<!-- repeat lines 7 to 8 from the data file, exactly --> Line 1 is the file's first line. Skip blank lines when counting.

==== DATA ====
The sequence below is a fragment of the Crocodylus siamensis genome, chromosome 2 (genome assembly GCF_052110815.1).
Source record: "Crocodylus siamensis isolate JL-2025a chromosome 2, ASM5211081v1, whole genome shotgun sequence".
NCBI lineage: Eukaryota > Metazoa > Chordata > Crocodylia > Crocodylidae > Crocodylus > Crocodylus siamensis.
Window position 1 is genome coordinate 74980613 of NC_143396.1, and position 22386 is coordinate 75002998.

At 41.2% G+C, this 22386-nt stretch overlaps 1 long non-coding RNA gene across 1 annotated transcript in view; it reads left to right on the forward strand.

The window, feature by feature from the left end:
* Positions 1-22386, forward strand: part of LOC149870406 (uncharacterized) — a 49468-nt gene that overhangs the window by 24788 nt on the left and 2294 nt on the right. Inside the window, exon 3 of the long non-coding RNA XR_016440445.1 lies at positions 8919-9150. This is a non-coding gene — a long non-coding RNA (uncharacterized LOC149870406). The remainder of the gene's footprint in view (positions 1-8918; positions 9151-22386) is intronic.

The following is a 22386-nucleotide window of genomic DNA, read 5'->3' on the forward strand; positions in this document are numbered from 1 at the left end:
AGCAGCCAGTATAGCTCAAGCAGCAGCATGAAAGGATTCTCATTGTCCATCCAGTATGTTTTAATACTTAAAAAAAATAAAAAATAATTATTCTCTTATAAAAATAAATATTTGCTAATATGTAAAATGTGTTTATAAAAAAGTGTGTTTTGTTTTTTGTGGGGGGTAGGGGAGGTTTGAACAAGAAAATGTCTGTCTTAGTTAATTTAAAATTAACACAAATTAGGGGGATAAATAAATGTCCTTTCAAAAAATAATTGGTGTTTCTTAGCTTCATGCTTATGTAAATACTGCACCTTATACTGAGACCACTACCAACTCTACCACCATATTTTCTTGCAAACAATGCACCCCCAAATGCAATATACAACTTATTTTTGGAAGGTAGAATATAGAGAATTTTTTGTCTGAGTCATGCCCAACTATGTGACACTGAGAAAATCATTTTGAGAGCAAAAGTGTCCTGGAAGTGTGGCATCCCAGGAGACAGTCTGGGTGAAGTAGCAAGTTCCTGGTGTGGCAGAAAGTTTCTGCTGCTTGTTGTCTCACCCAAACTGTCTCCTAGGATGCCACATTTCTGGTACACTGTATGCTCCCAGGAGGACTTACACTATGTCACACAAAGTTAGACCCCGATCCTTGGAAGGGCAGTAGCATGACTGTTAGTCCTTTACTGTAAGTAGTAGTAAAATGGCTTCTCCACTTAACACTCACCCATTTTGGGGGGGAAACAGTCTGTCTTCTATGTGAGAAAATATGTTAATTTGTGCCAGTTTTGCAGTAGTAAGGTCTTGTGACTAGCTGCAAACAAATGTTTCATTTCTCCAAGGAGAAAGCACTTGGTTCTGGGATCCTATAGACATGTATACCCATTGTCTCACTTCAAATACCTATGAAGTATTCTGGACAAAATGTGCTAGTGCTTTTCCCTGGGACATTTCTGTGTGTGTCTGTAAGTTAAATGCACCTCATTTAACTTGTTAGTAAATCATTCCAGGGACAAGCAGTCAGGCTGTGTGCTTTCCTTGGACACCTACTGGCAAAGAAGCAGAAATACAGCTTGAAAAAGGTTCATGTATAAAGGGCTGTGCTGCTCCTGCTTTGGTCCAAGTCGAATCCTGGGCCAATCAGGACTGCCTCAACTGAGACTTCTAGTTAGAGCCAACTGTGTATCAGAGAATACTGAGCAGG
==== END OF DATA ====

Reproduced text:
* Positions 1-22386, forward strand: part of LOC149870406 (uncharacterized) — a 49468-nt gene that overhangs the window by 24788 nt on the left and 2294 nt on the right. Inside the window, exon 3 of the long non-coding RNA XR_016440445.1 lies at positions 8919-9150. This is a non-coding gene — a long non-coding RNA (uncharacterized LOC149870406). The remainder of the gene's footprint in view (positions 1-8918; positions 9151-22386) is intronic.

The following is a 22386-nucleotide window of genomic DNA, read 5'->3' on the forward strand; positions in this document are numbered from 1 at the left end: